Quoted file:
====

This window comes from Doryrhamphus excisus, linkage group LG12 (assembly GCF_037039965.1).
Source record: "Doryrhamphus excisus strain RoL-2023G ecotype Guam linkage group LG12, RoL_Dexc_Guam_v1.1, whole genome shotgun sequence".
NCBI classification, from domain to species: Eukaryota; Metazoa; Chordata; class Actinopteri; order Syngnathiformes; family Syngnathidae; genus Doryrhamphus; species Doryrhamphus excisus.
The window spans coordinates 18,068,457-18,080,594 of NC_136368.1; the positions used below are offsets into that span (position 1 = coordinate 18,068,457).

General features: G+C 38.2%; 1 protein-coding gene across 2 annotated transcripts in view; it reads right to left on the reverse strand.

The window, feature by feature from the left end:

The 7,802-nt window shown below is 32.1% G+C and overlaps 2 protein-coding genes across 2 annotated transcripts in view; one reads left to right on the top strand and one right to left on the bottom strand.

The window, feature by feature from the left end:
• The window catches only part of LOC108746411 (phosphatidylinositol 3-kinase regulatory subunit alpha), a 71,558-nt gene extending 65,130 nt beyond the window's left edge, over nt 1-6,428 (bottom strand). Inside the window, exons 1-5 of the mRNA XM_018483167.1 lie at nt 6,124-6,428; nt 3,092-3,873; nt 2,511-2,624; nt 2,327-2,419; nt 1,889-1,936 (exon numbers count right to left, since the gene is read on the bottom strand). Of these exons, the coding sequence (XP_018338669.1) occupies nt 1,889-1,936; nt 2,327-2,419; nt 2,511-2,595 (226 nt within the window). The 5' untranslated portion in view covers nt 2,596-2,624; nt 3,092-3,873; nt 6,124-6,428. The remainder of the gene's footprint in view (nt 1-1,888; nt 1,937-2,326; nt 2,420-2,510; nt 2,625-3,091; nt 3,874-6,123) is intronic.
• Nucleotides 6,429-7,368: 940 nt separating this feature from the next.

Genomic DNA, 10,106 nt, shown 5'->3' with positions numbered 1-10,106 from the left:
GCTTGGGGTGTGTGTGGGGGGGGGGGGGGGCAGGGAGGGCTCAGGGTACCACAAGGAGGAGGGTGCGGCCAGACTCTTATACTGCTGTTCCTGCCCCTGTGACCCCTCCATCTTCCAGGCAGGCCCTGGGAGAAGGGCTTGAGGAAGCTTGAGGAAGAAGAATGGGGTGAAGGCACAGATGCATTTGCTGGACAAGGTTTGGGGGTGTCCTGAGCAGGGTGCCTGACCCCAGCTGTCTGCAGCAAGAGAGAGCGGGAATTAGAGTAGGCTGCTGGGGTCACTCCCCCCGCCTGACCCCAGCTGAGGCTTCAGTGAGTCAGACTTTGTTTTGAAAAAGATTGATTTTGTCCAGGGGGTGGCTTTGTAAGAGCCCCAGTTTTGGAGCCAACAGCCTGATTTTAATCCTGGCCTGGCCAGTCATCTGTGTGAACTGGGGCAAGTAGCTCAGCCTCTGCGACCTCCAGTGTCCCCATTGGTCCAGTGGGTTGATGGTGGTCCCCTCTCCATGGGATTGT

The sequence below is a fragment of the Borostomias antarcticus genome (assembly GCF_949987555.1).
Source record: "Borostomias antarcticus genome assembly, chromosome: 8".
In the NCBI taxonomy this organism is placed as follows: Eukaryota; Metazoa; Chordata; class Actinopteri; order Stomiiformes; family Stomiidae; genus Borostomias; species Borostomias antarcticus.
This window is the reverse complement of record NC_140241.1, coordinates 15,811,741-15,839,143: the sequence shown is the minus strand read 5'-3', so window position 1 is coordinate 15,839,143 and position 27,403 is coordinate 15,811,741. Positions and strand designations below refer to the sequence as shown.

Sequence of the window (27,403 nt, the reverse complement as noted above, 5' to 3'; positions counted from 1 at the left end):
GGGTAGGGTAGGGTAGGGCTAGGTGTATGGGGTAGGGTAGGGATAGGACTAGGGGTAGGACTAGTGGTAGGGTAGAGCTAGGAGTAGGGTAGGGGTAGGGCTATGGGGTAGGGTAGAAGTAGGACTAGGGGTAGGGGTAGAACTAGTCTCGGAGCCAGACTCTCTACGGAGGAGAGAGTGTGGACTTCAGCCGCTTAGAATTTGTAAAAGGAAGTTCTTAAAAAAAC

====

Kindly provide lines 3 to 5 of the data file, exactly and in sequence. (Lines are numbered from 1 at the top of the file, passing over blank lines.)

NCBI classification, from domain to species: Eukaryota; Metazoa; Chordata; class Actinopteri; order Syngnathiformes; family Syngnathidae; genus Doryrhamphus; species Doryrhamphus excisus.
The window spans coordinates 18,068,457-18,080,594 of NC_136368.1; the positions used below are offsets into that span (position 1 = coordinate 18,068,457).

General features: G+C 38.2%; 1 protein-coding gene across 2 annotated transcripts in view; it reads right to left on the reverse strand.